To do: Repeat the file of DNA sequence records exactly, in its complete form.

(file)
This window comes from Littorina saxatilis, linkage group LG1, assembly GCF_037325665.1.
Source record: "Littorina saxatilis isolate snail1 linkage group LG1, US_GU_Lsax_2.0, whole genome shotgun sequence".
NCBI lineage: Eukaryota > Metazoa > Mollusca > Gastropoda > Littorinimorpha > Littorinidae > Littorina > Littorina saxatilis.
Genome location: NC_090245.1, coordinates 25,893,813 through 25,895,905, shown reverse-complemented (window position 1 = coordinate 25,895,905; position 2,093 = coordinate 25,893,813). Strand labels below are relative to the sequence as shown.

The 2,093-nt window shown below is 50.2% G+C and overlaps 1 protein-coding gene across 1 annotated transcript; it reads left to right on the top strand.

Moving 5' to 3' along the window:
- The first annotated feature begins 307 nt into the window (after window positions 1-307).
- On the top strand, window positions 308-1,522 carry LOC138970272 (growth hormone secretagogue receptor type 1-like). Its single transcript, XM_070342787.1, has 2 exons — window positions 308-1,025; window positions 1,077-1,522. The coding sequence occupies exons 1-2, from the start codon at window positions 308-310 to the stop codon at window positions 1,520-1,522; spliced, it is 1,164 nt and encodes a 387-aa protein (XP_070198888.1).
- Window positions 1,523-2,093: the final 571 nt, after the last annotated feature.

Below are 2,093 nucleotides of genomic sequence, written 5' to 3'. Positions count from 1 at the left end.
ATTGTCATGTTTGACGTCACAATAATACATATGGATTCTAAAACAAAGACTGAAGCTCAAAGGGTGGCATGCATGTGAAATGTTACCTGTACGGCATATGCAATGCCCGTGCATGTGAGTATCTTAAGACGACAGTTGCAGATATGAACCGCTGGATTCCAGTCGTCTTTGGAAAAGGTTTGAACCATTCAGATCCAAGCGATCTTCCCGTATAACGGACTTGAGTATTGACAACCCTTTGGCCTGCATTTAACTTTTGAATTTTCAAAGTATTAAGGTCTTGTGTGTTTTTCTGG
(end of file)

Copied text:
This window comes from Littorina saxatilis, linkage group LG1, assembly GCF_037325665.1.
Source record: "Littorina saxatilis isolate snail1 linkage group LG1, US_GU_Lsax_2.0, whole genome shotgun sequence".
NCBI lineage: Eukaryota > Metazoa > Mollusca > Gastropoda > Littorinimorpha > Littorinidae > Littorina > Littorina saxatilis.
Genome location: NC_090245.1, coordinates 25,893,813 through 25,895,905, shown reverse-complemented (window position 1 = coordinate 25,895,905; position 2,093 = coordinate 25,893,813). Strand labels below are relative to the sequence as shown.

The 2,093-nt window shown below is 50.2% G+C and overlaps 1 protein-coding gene across 1 annotated transcript; it reads left to right on the top strand.

Moving 5' to 3' along the window:
- The first annotated feature begins 307 nt into the window (after window positions 1-307).
- On the top strand, window positions 308-1,522 carry LOC138970272 (growth hormone secretagogue receptor type 1-like). Its single transcript, XM_070342787.1, has 2 exons — window positions 308-1,025; window positions 1,077-1,522. The coding sequence occupies exons 1-2, from the start codon at window positions 308-310 to the stop codon at window positions 1,520-1,522; spliced, it is 1,164 nt and encodes a 387-aa protein (XP_070198888.1).
- Window positions 1,523-2,093: the final 571 nt, after the last annotated feature.

Below are 2,093 nucleotides of genomic sequence, written 5' to 3'. Positions count from 1 at the left end.
ATTGTCATGTTTGACGTCACAATAATACATATGGATTCTAAAACAAAGACTGAAGCTCAAAGGGTGGCATGCATGTGAAATGTTACCTGTACGGCATATGCAATGCCCGTGCATGTGAGTATCTTAAGACGACAGTTGCAGATATGAACCGCTGGATTCCAGTCGTCTTTGGAAAAGGTTTGAACCATTCAGATCCAAGCGATCTTCCCGTATAACGGACTTGAGTATTGACAACCCTTTGGCCTGCATTTAACTTTTGAATTTTCAAAGTATTAAGGTCTTGTGTGTTTTTCTGG